Book review: ‘Thirteen storeys’ by Jonathan Sims

(contains spoilers)

This book review was written prior to this website transitioning to AI-written reviews by Buddy the BookBot. This review is the opinions of Kirstie, the human.

Is there such a thing as ‘political horror fiction’? The last book I read (and reviewed) in this genre was Ian McEwan’s ‘The Cockroach’ and I think it’s safe to say that political satire, or political horror, or political anything is more than my poor addled brain can take after the outright joy of 2020. Perhaps I’m in the minority here but after Brexit, and COVID, and Trump, the briefest mention of government provokes a violent mental gag from me.

I read this as part of my book club, and considering all of the very positive reviews online, none of us particularly enjoyed the book – finding it instead to be dense, with too many characters and storylines to keep track of, a poorly constructed metaphor and a very frustrating ending.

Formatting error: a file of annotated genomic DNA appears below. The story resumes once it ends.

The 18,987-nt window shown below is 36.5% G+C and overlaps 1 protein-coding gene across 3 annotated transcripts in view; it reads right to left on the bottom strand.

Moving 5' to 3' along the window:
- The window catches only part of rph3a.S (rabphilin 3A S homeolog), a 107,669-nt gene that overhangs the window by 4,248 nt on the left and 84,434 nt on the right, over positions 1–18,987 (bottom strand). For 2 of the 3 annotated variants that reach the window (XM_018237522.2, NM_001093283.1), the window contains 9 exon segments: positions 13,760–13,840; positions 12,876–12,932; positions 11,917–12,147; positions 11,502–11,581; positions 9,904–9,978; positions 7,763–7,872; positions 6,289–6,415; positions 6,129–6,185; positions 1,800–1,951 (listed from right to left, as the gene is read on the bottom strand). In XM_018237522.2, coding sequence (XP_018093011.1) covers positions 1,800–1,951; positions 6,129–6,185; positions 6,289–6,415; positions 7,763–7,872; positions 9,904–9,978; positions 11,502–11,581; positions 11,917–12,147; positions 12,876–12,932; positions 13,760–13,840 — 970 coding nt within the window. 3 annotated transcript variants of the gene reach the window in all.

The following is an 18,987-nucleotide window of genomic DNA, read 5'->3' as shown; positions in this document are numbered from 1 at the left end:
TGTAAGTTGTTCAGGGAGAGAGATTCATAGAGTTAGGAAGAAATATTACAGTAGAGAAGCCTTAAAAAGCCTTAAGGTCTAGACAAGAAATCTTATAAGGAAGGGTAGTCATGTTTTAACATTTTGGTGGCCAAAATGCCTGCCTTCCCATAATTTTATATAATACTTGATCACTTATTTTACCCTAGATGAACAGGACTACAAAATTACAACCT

There is a clear effort in Thirteen Storeys to subvert the reader’s opinions, and to masquerade as a horror anthology while also delivering heavy-handed metaphors on capitalism and moral ambiguity. The title itself shows clearly this intention by representing both the thirteen storeys of Banham Court, and the thirteen stories of the different residents experiencing unique supernatural events.